Podcasts

Corn Controversy (Base Pairs Episode 2)

The ongoing GMO labeling debate wasn’t the first agricultural controversy. In the early 1900s, it was a new and so-called “wicked” breeding technique that had everyone on edge.


“Knee high by the 4th of July.”

It’s an adage that’s been ringing in the ears of American farmers for longer than anyone can remember, and an expression well known even to  us confounded city-slickers!

That’s just how iconic corn is in America. Endless stately rows of lush green stalks, bejeweled with a bounty of golden, photogenic ears – that’s the image America’s Corn Belt evokes.

And yet, in the early 1900s, your average farmer could only pray that his crops would be “knee high” or higher by Independence Day.

That’s at least until one scientist from Cold Spring Harbor introduced American agronomists to the benefits of hybridized breeding – which, it may surprise you to know, was once considered a “wicked” practice!

In this episode, we dive into the surprisingly contentious history and genetics of America’s corn.

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Extras for Episode 2:

George Shull

 

George Shull was a plant biologist who started his work just years after the rediscovery of Gregor Mendel’s study of heredity in pea plants. Inspired by Mendel and Charles Darwin, Shull pioneered investigations into the secret of heterosis – better known as hybrid vigor.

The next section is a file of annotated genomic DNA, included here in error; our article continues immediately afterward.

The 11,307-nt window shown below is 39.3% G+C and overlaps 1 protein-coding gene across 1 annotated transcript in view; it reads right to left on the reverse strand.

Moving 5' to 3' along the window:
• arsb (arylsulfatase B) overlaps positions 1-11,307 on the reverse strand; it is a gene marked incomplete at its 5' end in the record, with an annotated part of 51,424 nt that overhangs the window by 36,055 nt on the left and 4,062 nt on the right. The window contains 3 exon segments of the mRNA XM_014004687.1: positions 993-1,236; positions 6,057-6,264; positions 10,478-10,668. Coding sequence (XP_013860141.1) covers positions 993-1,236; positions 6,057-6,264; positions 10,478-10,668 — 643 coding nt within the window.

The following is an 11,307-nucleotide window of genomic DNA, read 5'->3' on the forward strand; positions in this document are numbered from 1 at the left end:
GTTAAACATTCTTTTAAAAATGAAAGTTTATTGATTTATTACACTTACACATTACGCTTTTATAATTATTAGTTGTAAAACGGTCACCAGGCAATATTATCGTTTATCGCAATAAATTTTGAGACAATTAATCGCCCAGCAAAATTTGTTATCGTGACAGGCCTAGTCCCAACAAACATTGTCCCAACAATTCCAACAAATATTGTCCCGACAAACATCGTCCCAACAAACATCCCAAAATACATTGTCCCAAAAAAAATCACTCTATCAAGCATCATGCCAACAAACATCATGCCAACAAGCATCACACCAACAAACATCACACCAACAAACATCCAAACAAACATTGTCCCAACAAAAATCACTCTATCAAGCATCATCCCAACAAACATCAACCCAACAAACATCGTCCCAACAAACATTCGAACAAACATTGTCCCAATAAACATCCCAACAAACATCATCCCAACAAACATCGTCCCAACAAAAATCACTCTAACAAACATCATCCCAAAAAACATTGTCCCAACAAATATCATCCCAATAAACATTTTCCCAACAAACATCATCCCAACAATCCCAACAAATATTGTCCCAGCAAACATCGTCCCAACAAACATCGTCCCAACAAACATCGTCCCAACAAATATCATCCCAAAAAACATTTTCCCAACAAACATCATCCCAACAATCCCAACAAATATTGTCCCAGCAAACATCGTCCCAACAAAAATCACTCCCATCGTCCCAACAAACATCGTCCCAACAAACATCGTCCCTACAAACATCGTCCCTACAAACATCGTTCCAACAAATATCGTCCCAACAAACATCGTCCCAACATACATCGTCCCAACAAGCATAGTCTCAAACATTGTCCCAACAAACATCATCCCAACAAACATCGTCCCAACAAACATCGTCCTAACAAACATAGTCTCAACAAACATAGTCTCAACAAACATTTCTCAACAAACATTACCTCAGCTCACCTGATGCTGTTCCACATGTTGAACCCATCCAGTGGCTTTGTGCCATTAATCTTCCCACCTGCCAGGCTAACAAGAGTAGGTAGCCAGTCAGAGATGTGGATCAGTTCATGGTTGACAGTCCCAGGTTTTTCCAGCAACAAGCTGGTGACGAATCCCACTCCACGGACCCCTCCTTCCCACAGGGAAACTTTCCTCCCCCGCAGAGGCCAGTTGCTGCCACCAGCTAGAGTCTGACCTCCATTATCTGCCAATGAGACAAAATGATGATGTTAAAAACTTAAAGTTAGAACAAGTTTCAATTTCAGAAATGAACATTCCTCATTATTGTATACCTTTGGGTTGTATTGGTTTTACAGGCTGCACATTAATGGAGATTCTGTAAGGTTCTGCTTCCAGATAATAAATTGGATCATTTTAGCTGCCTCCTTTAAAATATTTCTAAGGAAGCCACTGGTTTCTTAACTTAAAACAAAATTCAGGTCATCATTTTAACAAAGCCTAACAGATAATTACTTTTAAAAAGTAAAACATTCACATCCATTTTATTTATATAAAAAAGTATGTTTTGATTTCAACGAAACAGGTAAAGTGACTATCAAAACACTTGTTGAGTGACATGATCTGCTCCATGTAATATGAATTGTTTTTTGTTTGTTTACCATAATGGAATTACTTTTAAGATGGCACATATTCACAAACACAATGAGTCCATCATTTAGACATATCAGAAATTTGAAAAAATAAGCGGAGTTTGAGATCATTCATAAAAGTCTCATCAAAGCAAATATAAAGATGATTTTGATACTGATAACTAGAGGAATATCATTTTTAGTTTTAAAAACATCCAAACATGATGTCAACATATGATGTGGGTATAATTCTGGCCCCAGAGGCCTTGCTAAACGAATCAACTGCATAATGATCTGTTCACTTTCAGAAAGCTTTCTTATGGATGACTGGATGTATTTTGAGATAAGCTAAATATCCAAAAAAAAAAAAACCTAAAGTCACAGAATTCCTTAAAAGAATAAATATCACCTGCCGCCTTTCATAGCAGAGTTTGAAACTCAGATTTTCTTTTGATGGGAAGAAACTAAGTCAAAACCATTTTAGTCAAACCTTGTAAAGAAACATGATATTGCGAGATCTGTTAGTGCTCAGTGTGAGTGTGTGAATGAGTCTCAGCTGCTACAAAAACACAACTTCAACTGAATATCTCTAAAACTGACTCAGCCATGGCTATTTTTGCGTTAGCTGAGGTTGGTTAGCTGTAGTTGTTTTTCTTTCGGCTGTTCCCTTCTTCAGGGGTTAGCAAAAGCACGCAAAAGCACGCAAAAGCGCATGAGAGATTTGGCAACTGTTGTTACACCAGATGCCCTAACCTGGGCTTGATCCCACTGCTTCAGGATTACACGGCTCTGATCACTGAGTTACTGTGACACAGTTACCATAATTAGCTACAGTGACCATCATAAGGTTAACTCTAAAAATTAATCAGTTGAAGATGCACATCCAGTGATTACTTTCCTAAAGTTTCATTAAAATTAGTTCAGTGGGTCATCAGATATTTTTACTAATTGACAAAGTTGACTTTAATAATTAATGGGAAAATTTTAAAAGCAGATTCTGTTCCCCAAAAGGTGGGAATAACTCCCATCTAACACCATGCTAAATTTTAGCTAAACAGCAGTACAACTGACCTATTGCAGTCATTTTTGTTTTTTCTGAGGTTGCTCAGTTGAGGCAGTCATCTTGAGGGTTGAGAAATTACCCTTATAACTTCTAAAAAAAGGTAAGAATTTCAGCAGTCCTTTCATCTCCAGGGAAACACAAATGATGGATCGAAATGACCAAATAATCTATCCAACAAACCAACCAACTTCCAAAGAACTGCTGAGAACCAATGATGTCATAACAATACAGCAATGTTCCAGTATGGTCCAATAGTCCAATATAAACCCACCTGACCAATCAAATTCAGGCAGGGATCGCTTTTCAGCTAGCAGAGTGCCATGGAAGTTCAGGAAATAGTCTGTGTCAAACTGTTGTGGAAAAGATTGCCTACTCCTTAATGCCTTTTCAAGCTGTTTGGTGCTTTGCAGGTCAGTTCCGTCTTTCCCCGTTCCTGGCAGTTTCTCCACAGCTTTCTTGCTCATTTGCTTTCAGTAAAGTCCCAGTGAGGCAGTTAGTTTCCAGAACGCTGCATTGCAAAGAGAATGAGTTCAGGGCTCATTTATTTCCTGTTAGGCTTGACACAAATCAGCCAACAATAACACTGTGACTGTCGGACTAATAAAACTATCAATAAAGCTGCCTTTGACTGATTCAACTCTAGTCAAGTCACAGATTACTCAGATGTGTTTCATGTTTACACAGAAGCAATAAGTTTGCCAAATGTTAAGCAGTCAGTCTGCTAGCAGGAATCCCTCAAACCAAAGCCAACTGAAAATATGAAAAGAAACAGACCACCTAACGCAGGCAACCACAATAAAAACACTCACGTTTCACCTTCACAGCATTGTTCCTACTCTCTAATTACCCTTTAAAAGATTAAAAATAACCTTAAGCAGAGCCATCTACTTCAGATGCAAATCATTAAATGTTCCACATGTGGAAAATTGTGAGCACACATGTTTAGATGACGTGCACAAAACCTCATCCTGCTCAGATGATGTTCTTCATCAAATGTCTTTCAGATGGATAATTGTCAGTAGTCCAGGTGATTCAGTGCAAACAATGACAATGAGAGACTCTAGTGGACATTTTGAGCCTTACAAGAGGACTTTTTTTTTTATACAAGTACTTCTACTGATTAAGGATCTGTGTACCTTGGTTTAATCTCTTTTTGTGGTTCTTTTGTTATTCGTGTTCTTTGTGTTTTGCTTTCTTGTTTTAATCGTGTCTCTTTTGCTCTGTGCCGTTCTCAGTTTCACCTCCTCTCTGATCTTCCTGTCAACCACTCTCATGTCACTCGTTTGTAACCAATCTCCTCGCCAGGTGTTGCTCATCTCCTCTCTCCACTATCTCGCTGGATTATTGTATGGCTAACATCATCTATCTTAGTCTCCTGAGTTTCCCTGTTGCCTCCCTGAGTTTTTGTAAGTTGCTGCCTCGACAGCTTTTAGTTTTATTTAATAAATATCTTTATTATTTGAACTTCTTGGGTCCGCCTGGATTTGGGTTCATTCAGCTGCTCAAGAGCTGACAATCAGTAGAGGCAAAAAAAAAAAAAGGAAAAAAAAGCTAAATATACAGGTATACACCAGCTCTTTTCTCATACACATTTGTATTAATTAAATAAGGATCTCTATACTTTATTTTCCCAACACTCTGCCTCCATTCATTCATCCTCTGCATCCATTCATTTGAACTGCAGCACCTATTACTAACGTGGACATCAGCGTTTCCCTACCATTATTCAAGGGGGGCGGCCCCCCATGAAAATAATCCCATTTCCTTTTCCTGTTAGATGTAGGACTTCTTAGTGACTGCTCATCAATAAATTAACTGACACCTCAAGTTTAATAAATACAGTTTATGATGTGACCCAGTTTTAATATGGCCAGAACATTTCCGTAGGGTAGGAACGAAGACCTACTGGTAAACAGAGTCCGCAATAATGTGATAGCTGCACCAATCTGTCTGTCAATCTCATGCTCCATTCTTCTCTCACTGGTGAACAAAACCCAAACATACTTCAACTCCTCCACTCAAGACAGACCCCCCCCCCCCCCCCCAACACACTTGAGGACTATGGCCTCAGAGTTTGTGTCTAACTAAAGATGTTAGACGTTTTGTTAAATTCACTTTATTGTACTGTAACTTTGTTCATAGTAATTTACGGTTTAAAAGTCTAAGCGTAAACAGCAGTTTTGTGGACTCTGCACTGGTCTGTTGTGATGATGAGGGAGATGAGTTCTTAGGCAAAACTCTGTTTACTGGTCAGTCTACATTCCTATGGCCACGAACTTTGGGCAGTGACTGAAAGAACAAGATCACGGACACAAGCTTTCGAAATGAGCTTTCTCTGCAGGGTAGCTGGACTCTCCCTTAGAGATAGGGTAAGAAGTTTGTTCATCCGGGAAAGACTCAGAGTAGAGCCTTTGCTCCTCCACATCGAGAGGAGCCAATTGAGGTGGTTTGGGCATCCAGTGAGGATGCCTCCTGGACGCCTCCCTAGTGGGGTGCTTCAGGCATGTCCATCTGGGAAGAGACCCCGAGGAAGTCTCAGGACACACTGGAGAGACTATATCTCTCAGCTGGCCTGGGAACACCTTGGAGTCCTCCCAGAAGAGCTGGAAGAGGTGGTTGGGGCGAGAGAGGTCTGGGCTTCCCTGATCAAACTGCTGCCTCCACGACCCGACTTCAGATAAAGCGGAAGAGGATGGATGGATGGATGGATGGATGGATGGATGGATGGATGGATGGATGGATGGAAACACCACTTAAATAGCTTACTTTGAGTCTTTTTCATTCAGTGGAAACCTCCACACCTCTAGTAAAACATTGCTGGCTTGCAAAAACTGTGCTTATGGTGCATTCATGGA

Milford Beehgly was one of the very first pioneering hybrid corn farmers, buying his very fist hybrids from Henry Wallace, the founder of Pioneer Hybrid (now DuPont Pioneer.)

Photos by Monteith Mccollum — Filmmaker Monteith Mccollum (left) and his grandfather, Milford Beehgly.
Monteith McCollum, 2002 — Filmmaker Monteith McCollum (left) and his grandfather, Milford Beehgly.

Beehgly made a small fortune for himself as the “King of Corn” in the 1950s. But as his maize flourished, his family life shriveled on the vine. Learn his whole story by watching the award-winning film, Hybrid.

Watch the full film here ] [ or download the education resource ]

Midwest dust storm, 1935. NOAA George E. Marsh Album, the b1365, Historic C&GS Collection.
NOAA George E. Marsh Album, the b1365, Historic C&GS Collection — Midwest dust storm, 1935.

It was only to avert crisis, in the wake of drought, dust storms, crop failure, and the Great Depression, that America’s farmers finally accepted hybrid corn. Today, it is the prevailing way in which we breed corn.

Photo by Flip Schulke, EPA ¬– New Ulm Minnesota, 1970
Flip Schulke, EPA – New Ulm, Minnesota, 1970 –  Teenage workers often spend their summers detassling corn for hybrid corn seed companies. By tearing off the pollinating tassels (the male part of the corn), breeders can ensure that one line of purebreds do not fertilize themselves that year. Instead they are pollinated by another purebred line, ensuring a hybrid cross.

Want to find out more about the amazing genetics of maize? Check out  http://www.weedtowonder.org/ ­— an online educational resource provided by CSHL’s DNA Learning Center.

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